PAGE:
Our experience of time is helpful as an illustration here. Russell describes the "feeling of duration" as a "notoriously unsafe" guide to actual time "by the clock." When we are in pain or bored, time passes very slowly, and it flies when we are happy or busy. A public time and a private time seem distinct, just as public and private space. Our perception of the "time-order," in which events occur, seems to correspond to an actual order.

When there exists a relation of correspondence between "sense-data with their physical counterparts," we can reasonably assume that our perception of a quality like redness depends, somehow, on the physical object. However, beyond this, we have no knowledge of the physical object. Russell states that "although relations of physical objects have all sorts of knowable properties, derived from their correspondence with the relations with sense- data, the physical objects themselves remain unknown in their intrinsic nature, so far at least as can be discovered by means of the senses."


Russell admits that the most natural hypothesis to endorse is that physical objects, while not exactly identical, seem more or less similar to our sense- data. This view offers a direct, substantial equivalency of the form: 'we see what is'. Our natural inclination is "not ultimately the most defensible," and Russell concludes with a gesture toward other philosophical attempts to construe the nature of matter. The idealists, who held that "what appears as matter is really something mental," become his new target.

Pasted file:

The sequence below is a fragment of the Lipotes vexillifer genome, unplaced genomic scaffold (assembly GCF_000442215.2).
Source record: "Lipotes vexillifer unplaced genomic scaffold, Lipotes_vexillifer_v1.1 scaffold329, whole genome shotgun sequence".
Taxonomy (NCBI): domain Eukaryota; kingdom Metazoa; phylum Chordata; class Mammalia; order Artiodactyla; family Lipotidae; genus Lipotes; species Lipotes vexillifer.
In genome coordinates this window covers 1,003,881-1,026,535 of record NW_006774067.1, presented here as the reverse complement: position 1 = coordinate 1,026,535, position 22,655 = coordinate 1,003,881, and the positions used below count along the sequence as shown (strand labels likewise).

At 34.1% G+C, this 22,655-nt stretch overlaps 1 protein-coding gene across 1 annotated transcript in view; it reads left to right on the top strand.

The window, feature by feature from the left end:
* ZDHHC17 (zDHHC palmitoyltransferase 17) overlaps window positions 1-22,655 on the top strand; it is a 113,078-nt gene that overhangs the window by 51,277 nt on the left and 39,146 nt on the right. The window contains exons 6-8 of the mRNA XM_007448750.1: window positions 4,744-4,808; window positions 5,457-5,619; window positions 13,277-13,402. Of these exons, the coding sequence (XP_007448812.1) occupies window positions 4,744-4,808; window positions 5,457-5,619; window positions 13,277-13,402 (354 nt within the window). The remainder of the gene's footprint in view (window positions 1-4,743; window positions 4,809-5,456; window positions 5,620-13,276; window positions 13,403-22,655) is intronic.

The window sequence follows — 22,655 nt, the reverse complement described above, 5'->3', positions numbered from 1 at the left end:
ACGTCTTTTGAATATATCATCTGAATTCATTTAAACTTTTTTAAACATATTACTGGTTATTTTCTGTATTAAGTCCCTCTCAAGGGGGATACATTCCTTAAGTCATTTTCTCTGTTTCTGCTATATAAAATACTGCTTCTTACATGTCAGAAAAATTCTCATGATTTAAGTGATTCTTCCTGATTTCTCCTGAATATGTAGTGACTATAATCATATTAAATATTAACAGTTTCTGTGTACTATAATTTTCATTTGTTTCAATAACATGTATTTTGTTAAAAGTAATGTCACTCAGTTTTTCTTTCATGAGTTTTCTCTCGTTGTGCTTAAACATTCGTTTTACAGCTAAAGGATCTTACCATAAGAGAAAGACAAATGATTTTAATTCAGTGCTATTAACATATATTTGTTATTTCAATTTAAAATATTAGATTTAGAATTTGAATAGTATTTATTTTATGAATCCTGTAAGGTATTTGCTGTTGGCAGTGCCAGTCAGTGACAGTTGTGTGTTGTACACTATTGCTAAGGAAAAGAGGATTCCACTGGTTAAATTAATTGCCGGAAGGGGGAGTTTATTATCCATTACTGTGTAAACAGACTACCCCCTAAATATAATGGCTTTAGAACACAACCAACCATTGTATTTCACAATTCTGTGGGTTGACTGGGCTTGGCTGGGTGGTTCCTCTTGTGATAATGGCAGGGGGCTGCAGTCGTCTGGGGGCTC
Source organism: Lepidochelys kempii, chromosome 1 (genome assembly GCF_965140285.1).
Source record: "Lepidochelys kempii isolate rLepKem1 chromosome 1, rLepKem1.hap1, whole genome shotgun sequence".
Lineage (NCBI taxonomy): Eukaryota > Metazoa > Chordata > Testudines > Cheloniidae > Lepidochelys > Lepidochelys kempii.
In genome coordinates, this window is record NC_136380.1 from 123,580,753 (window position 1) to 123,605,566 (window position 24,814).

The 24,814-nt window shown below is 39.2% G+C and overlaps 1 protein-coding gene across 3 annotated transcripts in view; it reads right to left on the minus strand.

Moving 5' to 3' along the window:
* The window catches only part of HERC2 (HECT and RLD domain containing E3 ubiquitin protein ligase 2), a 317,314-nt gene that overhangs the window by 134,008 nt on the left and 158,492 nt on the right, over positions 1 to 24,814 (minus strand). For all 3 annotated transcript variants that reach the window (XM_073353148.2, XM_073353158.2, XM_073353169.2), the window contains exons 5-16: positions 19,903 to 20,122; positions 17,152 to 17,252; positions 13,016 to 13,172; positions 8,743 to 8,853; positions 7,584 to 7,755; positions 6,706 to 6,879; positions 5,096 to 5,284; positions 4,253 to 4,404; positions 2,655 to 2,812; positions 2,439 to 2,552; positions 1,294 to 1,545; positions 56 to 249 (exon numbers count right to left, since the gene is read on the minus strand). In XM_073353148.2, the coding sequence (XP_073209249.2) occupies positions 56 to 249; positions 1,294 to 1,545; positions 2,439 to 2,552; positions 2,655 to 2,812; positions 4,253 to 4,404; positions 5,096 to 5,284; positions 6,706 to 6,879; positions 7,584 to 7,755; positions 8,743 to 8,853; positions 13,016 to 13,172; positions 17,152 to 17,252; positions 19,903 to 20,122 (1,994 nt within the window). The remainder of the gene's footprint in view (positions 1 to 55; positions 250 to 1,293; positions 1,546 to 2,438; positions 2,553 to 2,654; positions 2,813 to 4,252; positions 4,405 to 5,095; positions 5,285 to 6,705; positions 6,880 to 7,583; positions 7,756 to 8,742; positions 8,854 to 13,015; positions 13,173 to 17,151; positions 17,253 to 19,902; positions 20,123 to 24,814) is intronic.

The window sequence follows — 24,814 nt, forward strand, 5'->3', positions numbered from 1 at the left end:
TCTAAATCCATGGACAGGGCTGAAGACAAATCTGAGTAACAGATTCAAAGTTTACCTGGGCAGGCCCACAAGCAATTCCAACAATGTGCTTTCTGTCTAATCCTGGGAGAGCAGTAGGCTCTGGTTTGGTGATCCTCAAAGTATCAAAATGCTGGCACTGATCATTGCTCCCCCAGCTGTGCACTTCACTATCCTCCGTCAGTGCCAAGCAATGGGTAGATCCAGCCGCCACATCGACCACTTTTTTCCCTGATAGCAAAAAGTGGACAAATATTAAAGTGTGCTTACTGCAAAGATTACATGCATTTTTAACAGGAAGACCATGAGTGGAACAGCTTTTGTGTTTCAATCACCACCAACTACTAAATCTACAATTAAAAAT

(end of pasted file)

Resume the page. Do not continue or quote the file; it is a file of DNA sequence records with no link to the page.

In this section Russell clearly articulates his division between a scientific world of matter and a world of experience, just one instance of his dichotomy of the world. One feature of Russell's theory of perception expressed here is the idea that we grasp reality when we are in a "suitable relation" to the physical world. We understand it indirectly, in a way distinct and opposable to the current philosophical trend, which advocates direct realism.